Questionable drug use typically involves addictive painkillers that create a heroin-like euphoria. More than 16,000 people die annually from abusing pain relievers — double the number that die abusing cocaine and heroin combined. For every death, there are 10 people admitted to a treatment program for substance abuse and 32 emergency room visits. For each person who overdoses, 130 chronically abuse prescription drugs and 825 casually use them for nonmedical purposes.

The HHS Office of the Inspector General (OIG) reports that some individuals themselves are abusing the drugs. In other cases, they attempt to obtain drugs they don’t need in order to profit by reselling them. This is especially true of narcotic pain relievers derived from opium poppy plants. Substantial numbers of narcotic pain relievers are diverted to the illicit market where their “street value” far exceeds their pharmacy costs. For instance, the OIG reports the “street” price of Oxycodone is a dozen times the normal retail price at a pharmacy. Its agents report that a bottle of Oxycodone is worth $1,100 to $2,400 per bottle if sold on the streets of Northern California.oxy

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Haha Gotcha! Medical Pricing

By almost any measure, the U.S. health care system remains dysfunctional. If you apply some of its common practices to other industries, they sound ridiculous. Consider this hypothetical thought experiment. Suppose you made an appointment at a local dog kennel for them to keep your dog, Bowser, while you were on vacation. You asked if they could bathe and groom Bowser just prior to your return. As is standard practice, you probably had to sign a consent form agreeing to pay for the boarding and any additional fees insured. Maybe the grooming fees weren’t guaranteed ahead of time, but you were assured they were nominal and normal for the services. Among the forms you were asked to sign, there was some fine print that said should your dog become ill, the services of a veterinarian would be arranged at your expense.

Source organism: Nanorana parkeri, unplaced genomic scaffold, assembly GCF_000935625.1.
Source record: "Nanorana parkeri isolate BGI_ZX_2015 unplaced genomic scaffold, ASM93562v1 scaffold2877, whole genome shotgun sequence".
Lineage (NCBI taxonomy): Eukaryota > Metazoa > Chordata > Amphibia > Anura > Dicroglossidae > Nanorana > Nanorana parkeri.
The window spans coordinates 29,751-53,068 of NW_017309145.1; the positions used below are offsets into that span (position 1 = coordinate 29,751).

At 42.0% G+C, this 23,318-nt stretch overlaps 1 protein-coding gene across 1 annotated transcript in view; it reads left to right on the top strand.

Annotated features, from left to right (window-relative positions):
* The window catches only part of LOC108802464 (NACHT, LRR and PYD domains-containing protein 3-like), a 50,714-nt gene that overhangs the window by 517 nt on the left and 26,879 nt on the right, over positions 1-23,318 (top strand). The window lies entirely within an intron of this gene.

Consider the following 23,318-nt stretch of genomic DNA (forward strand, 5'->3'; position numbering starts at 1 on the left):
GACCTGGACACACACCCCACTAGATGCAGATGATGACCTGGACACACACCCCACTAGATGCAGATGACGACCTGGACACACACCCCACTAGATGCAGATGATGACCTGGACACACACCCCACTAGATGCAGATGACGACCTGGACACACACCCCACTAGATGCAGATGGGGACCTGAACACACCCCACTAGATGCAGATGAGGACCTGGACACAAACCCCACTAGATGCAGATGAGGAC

During his stay Bowser seemed lethargic and a little anxious — and he wasn’t very interested in his food. Maybe you assumed this is normal for a dog left at a kennel for a week. But Doggie Spa & Canine Resort cannot take any chances. It called in a pet behavioral therapist to assess Bowser’s condition. The doggie shrink brought along a colleague for a second opinion. The pet behavior therapist recommended Bowser be walked twice a day to lift his spirits. However, another veterinarian — an orthopedist — had to assess Bowser’s gait to make sure he was healthy enough to be walked. A pet nutritionist analyzed Bowser’s diet and assessed his food intake. She sent a stool sample to a lab for analysis of food absorption. She ultimately decided that spoon-feeding Bowser might encourage him to eat.

Upon your return you pick up your dog expecting to pay for boarding, bathing and grooming. You know Bowser was well-taken care of, but the fees were much higher than expected. Within days of your return, itemized bills from vendors begin to arrive. The person who bathed your dog sent a separate bill from Doggie Spa’s bathing fee. A different bill from the person who applied the shampoo is in your stack of mail. Yet another bill arrives from the groomer. You discover the groomer also brought along an assistant groomer. She too submits a bill. The pet nutritionist and the lab both sent bills. A bill even arrived from another person who walked your dog twice a day while you were away. Spoon feeding Bowser twice a day for a week incurred 14 separate dietitian charges. Indeed, the pet behavioral therapist swung by Doggie Spa on his way home every night to make sure Bowser was doing OK — and you got charged for each visit. Worse, you discover some of the people who sent you a bill charged far, far more than the pet resort’s regular vendors. The on-call vendors called other vendors to assist. But these out-of-network vendors are not bound by Doggie Spa‘s standard rates, they can charge anything they want. You discover Doggie Spa actually encouraged these upcharges so it too could bill a separate facilities fees for them. Arranging for the dog activity therapist to assess your dog; that generated a separate charge for both the Doggie Spa and the dog walker.